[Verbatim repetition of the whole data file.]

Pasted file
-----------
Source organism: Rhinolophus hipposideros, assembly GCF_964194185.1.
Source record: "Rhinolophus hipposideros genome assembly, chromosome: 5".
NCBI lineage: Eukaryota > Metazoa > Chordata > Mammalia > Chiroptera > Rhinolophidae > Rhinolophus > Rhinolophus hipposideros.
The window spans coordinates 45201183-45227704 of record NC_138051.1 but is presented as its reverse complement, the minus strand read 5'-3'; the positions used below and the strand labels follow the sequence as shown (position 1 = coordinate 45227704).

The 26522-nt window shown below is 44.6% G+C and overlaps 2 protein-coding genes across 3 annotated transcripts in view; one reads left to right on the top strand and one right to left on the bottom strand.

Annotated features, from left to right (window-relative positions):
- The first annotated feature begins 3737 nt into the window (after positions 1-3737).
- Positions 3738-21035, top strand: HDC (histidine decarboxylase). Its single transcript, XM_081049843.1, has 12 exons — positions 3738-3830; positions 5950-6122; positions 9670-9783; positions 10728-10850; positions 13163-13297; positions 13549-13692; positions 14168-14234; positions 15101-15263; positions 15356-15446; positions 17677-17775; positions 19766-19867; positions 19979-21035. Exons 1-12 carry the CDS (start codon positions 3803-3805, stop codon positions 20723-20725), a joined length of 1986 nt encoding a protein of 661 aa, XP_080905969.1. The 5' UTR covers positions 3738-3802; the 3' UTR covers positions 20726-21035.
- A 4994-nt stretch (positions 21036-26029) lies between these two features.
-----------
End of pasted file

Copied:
Source organism: Rhinolophus hipposideros, assembly GCF_964194185.1.
Source record: "Rhinolophus hipposideros genome assembly, chromosome: 5".
NCBI lineage: Eukaryota > Metazoa > Chordata > Mammalia > Chiroptera > Rhinolophidae > Rhinolophus > Rhinolophus hipposideros.
The window spans coordinates 45201183-45227704 of record NC_138051.1 but is presented as its reverse complement, the minus strand read 5'-3'; the positions used below and the strand labels follow the sequence as shown (position 1 = coordinate 45227704).

The 26522-nt window shown below is 44.6% G+C and overlaps 2 protein-coding genes across 3 annotated transcripts in view; one reads left to right on the top strand and one right to left on the bottom strand.

Annotated features, from left to right (window-relative positions):
- The first annotated feature begins 3737 nt into the window (after positions 1-3737).
- Positions 3738-21035, top strand: HDC (histidine decarboxylase). Its single transcript, XM_081049843.1, has 12 exons — positions 3738-3830; positions 5950-6122; positions 9670-9783; positions 10728-10850; positions 13163-13297; positions 13549-13692; positions 14168-14234; positions 15101-15263; positions 15356-15446; positions 17677-17775; positions 19766-19867; positions 19979-21035. Exons 1-12 carry the CDS (start codon positions 3803-3805, stop codon positions 20723-20725), a joined length of 1986 nt encoding a protein of 661 aa, XP_080905969.1. The 5' UTR covers positions 3738-3802; the 3' UTR covers positions 20726-21035.
- A 4994-nt stretch (positions 21036-26029) lies between these two features.